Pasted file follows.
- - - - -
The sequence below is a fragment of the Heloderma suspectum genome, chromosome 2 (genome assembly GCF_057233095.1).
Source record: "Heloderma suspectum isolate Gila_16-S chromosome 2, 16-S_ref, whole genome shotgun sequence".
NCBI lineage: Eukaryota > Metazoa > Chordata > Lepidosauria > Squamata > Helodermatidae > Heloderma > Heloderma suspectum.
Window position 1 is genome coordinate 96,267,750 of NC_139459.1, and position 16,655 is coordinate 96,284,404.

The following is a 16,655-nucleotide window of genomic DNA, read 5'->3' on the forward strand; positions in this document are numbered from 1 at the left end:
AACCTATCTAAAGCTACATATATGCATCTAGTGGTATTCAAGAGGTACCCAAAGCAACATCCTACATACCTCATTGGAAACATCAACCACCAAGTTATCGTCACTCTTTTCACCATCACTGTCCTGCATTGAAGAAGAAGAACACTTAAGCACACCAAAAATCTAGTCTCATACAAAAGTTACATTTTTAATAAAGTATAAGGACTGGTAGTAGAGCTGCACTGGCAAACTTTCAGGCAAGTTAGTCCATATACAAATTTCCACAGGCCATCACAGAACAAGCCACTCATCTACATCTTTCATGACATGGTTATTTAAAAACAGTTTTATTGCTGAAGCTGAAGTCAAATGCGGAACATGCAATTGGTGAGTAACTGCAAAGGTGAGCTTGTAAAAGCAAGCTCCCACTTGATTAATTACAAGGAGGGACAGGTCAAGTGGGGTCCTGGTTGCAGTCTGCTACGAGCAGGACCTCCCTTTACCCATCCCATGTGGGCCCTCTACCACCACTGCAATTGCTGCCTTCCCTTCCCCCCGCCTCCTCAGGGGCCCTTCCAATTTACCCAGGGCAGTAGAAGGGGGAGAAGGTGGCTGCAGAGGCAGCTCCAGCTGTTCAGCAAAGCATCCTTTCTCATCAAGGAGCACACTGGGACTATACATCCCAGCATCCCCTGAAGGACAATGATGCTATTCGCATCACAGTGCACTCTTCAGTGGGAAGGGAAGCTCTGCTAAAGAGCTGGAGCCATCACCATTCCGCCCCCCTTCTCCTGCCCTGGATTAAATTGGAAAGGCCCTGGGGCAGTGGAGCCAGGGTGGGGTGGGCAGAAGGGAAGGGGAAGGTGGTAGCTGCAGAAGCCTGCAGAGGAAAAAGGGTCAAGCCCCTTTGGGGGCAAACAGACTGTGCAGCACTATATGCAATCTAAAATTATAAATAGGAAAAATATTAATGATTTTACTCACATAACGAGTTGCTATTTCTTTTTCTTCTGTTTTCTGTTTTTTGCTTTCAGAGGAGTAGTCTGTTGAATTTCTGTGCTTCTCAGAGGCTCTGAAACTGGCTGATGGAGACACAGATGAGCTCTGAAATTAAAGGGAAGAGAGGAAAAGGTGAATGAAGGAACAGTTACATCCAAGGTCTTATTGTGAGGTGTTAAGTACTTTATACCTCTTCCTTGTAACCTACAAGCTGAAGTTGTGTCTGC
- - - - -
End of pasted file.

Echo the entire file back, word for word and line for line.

The sequence below is a fragment of the Heloderma suspectum genome, chromosome 2 (genome assembly GCF_057233095.1).
Source record: "Heloderma suspectum isolate Gila_16-S chromosome 2, 16-S_ref, whole genome shotgun sequence".
NCBI lineage: Eukaryota > Metazoa > Chordata > Lepidosauria > Squamata > Helodermatidae > Heloderma > Heloderma suspectum.
Window position 1 is genome coordinate 96,267,750 of NC_139459.1, and position 16,655 is coordinate 96,284,404.

The following is a 16,655-nucleotide window of genomic DNA, read 5'->3' on the forward strand; positions in this document are numbered from 1 at the left end:
AACCTATCTAAAGCTACATATATGCATCTAGTGGTATTCAAGAGGTACCCAAAGCAACATCCTACATACCTCATTGGAAACATCAACCACCAAGTTATCGTCACTCTTTTCACCATCACTGTCCTGCATTGAAGAAGAAGAACACTTAAGCACACCAAAAATCTAGTCTCATACAAAAGTTACATTTTTAATAAAGTATAAGGACTGGTAGTAGAGCTGCACTGGCAAACTTTCAGGCAAGTTAGTCCATATACAAATTTCCACAGGCCATCACAGAACAAGCCACTCATCTACATCTTTCATGACATGGTTATTTAAAAACAGTTTTATTGCTGAAGCTGAAGTCAAATGCGGAACATGCAATTGGTGAGTAACTGCAAAGGTGAGCTTGTAAAAGCAAGCTCCCACTTGATTAATTACAAGGAGGGACAGGTCAAGTGGGGTCCTGGTTGCAGTCTGCTACGAGCAGGACCTCCCTTTACCCATCCCATGTGGGCCCTCTACCACCACTGCAATTGCTGCCTTCCCTTCCCCCCGCCTCCTCAGGGGCCCTTCCAATTTACCCAGGGCAGTAGAAGGGGGAGAAGGTGGCTGCAGAGGCAGCTCCAGCTGTTCAGCAAAGCATCCTTTCTCATCAAGGAGCACACTGGGACTATACATCCCAGCATCCCCTGAAGGACAATGATGCTATTCGCATCACAGTGCACTCTTCAGTGGGAAGGGAAGCTCTGCTAAAGAGCTGGAGCCATCACCATTCCGCCCCCCTTCTCCTGCCCTGGATTAAATTGGAAAGGCCCTGGGGCAGTGGAGCCAGGGTGGGGTGGGCAGAAGGGAAGGGGAAGGTGGTAGCTGCAGAAGCCTGCAGAGGAAAAAGGGTCAAGCCCCTTTGGGGGCAAACAGACTGTGCAGCACTATATGCAATCTAAAATTATAAATAGGAAAAATATTAATGATTTTACTCACATAACGAGTTGCTATTTCTTTTTCTTCTGTTTTCTGTTTTTTGCTTTCAGAGGAGTAGTCTGTTGAATTTCTGTGCTTCTCAGAGGCTCTGAAACTGGCTGATGGAGACACAGATGAGCTCTGAAATTAAAGGGAAGAGAGGAAAAGGTGAATGAAGGAACAGTTACATCCAAGGTCTTATTGTGAGGTGTTAAGTACTTTATACCTCTTCCTTGTAACCTACAAGCTGAAGTTGTGTCTGC